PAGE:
Admittedly, J.D. Vance has made his career as a lawyer and a venture capitalist, not a professional writer. And I am probably in the minority of readers who picked up this book with as much concern for figurative language as for policy takeaways. So I won’t spend much more time in this review harping on the writing except to say that I finally understood Vance’s restraint when he explains, toward the end of the book, why he gave up on therapy: “Talking to some stranger about my feelings made me want to vomit.” So while he claims that his “primary aim is to tell a true story about what that problem feels like when you were born with it hanging around your neck,” his approach is often more academic than personal. “Psychologists call the everyday occurrences of my and Lindsay’s life ‘adverse childhood experiences,’” he explains, and then provides a bulleted list of “events or feelings” that “are some of the most common ACEs.” These Wikipedia-like intrusions into the text keep the reader at an emotional distance, which may be the only way Vance is comfortable telling his story.

An emotion that does come through very strongly in the book is Vance’s love for his maternal grandparents, Mamaw and Papaw. They had their flaws, which Vance doesn’t try to cover up, but they were in many ways better grandparents than they were parents. Vance credits them as “the best things that ever happened to me.” Papaw helps him learn multiplication and Mamaw encourages him to “never be like those…losers who think the deck is stacked against them.” Most importantly, she gives Vance a stable home after his relationship with his mom deteriorates. It is this stability that Vance believes rescued him from the environmental pressures that consumed many of his peers.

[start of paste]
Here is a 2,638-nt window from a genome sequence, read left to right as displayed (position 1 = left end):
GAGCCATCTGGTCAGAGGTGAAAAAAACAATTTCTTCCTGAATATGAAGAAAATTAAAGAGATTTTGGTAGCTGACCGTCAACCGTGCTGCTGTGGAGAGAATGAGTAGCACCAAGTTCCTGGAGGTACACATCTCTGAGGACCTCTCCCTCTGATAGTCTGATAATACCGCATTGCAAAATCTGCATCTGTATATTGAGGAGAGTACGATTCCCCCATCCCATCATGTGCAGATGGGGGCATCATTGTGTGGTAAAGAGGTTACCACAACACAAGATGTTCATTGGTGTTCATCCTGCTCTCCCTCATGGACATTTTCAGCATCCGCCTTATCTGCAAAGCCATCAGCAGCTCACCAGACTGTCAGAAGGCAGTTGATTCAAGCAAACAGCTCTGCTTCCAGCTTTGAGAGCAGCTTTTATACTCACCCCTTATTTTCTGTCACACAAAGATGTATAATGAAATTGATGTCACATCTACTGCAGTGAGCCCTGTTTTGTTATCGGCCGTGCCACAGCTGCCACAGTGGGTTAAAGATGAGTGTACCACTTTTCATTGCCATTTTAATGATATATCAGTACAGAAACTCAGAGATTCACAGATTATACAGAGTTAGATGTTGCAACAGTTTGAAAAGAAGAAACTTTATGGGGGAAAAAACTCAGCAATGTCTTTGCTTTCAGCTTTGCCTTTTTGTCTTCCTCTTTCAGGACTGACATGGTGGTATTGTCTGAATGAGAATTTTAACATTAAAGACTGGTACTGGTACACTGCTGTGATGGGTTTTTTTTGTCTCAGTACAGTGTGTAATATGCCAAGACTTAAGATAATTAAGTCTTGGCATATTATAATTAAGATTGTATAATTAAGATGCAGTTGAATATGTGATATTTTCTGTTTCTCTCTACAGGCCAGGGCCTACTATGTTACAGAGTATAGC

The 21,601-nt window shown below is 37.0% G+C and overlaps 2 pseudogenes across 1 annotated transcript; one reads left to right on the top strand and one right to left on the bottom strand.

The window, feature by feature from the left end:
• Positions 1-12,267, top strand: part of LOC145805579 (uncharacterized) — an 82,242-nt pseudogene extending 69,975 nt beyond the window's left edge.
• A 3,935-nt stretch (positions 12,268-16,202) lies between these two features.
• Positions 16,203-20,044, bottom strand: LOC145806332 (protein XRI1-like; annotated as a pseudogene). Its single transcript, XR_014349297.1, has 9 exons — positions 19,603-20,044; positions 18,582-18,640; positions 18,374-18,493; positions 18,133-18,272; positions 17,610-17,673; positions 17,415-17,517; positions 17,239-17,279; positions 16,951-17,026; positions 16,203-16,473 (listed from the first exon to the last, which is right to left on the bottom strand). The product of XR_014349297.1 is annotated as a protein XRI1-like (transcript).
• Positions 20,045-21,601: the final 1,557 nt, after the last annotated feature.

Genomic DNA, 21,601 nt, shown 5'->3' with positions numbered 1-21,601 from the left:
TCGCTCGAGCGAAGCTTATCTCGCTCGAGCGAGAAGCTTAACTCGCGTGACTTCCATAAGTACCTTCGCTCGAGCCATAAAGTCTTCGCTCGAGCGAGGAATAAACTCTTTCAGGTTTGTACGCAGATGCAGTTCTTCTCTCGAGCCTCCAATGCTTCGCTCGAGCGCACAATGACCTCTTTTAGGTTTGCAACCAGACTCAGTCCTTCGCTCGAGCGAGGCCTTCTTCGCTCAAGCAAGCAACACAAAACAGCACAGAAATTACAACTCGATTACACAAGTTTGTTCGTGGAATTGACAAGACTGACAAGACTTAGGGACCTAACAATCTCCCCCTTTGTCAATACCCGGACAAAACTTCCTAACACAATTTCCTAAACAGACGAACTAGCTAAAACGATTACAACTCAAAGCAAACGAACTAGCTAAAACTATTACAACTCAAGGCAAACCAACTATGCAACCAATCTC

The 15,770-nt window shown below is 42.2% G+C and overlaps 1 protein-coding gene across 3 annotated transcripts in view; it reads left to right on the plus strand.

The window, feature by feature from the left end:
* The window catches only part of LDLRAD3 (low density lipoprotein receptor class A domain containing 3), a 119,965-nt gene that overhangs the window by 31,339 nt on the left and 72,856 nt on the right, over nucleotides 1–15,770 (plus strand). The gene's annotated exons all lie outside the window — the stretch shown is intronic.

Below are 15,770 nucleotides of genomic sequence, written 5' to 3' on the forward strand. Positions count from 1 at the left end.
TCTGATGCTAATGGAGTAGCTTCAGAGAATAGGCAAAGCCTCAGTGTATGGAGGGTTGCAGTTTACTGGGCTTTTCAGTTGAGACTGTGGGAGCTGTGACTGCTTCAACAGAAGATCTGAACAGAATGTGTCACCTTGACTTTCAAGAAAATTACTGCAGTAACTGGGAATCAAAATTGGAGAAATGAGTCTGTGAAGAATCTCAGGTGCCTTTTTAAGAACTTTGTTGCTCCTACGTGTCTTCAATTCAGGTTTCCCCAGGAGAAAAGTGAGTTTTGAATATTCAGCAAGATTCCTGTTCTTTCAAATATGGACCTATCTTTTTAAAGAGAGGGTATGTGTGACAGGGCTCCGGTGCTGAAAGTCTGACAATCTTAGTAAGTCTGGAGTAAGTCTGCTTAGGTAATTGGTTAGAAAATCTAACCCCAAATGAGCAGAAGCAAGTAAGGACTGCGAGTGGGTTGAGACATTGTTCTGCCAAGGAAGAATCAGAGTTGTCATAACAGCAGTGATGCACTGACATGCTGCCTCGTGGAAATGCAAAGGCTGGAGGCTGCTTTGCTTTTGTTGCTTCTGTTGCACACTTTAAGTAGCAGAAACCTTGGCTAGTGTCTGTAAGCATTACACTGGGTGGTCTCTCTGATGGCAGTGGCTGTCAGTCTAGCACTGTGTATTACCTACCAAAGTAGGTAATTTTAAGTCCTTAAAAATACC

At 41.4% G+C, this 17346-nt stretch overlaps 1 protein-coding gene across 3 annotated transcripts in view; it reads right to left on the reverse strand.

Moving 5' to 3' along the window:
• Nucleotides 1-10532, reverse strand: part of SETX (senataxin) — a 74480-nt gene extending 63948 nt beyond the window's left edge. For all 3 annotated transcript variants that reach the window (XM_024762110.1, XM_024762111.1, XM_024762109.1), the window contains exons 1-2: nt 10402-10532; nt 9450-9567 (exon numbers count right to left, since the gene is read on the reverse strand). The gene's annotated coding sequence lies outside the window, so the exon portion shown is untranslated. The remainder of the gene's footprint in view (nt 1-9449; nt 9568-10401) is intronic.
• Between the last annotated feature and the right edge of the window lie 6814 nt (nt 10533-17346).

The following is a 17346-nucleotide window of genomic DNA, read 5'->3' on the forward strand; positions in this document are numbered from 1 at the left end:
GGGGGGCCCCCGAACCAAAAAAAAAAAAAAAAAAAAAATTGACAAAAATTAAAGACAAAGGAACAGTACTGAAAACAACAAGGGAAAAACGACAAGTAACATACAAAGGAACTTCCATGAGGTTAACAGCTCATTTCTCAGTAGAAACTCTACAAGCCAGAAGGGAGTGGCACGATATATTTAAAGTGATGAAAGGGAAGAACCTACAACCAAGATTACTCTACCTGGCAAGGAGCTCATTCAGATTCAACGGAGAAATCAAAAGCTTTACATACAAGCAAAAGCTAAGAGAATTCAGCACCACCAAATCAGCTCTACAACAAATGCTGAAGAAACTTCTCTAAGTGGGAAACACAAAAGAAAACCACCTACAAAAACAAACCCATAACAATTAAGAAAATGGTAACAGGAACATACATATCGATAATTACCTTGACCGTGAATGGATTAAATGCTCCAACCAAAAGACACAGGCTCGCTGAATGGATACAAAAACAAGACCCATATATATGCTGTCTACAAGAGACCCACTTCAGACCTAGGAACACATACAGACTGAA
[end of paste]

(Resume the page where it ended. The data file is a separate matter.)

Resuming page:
No one will be surprised if or when J.D. Vance runs for elected office and Hillbilly Elegy has plenty of political undertones even if it doesn’t suggest a specific set of policy solutions for the problems described in the book. Vance is conservative and his political ideology seems to have been shaped by some of the behavior he witnessed in his hometown, and his own experience. There is the story in the Introduction of a young man with a pregnant girlfriend who was hired at the floor tile distribution business where Vance worked the summer before he started law school. When this co-worker is fired for missing too much work, Vance characterizes him as part of a broader scourge of “too many young men immune to hard work.” Later in the book we meet other familiar punching bags like the person on food stamps who is eating steak while his working neighbors struggle to afford groceries and, of course, plenty of single mothers who receive housing vouchers and other public benefits while taking drugs and generally neglecting their children. It would have been nice to see at least one example of a person or family who used welfare as a springboard to later personal and financial success.

Ultimately, Vance’s story is a classic American narrative of rags to riches, an “up-by-the-bootstraps” instruction manual on how a poor kid from Ohio got all the way to Yale Law School on the virtues of hard work, self-reliance, and personal responsibility. It’s a compelling read in spite of its flaws. But I hope readers won’t consider it the beginning and end of their education on Appalachia and the people who live there.